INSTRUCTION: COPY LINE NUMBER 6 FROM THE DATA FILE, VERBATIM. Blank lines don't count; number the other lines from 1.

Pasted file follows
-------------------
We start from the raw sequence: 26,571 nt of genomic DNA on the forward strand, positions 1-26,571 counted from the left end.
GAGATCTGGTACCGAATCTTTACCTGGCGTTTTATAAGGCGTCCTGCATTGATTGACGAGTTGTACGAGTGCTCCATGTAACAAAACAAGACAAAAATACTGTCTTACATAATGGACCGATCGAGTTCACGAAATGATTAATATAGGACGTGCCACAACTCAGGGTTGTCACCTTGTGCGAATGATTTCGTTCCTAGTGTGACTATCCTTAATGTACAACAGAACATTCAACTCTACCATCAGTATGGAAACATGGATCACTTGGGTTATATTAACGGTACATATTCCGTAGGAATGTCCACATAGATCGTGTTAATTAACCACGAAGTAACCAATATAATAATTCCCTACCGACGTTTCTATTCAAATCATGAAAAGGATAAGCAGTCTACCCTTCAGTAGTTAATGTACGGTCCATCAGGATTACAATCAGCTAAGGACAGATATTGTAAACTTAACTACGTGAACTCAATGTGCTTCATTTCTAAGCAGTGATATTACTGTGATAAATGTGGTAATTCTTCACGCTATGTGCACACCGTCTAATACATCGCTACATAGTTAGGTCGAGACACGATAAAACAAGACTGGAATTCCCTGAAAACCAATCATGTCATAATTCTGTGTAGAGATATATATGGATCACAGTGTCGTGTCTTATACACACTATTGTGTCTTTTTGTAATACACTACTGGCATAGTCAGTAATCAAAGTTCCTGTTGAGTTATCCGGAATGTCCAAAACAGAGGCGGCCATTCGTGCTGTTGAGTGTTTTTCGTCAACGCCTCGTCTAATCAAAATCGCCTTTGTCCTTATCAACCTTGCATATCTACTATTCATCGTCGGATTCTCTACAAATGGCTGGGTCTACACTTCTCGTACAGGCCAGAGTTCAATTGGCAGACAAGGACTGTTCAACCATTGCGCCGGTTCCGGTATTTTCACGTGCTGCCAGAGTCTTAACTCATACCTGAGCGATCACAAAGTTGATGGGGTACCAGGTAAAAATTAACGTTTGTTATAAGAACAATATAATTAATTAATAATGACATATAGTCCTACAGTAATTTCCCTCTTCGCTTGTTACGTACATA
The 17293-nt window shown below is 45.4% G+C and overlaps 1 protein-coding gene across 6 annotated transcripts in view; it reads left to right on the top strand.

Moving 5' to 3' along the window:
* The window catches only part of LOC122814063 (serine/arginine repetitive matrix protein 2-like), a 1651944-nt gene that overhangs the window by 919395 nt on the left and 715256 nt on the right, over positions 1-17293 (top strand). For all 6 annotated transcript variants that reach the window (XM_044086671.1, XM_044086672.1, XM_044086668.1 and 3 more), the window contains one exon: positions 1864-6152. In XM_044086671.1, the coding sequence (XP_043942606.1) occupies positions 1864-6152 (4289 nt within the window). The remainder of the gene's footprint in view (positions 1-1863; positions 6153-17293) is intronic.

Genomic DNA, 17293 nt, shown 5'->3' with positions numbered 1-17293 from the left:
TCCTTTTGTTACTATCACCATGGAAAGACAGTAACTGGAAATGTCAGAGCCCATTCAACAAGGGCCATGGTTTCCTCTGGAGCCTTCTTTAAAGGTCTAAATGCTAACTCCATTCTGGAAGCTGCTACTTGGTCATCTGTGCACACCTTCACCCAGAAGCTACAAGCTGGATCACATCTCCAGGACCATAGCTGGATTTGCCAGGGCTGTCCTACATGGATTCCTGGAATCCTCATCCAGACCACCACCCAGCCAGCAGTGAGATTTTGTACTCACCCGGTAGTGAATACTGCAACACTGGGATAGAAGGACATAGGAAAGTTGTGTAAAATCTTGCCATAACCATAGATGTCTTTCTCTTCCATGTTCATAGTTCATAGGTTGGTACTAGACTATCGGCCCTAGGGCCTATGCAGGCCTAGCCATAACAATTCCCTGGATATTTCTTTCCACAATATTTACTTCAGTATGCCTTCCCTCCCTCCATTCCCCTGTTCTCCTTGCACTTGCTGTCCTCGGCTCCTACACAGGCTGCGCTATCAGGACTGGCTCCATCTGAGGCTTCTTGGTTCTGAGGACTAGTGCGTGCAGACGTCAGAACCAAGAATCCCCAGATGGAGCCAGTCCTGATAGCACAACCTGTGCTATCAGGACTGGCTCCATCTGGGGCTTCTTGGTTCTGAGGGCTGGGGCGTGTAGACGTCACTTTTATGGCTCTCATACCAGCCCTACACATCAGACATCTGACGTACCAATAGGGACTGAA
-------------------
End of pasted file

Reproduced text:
Genomic DNA, 17293 nt, shown 5'->3' with positions numbered 1-17293 from the left: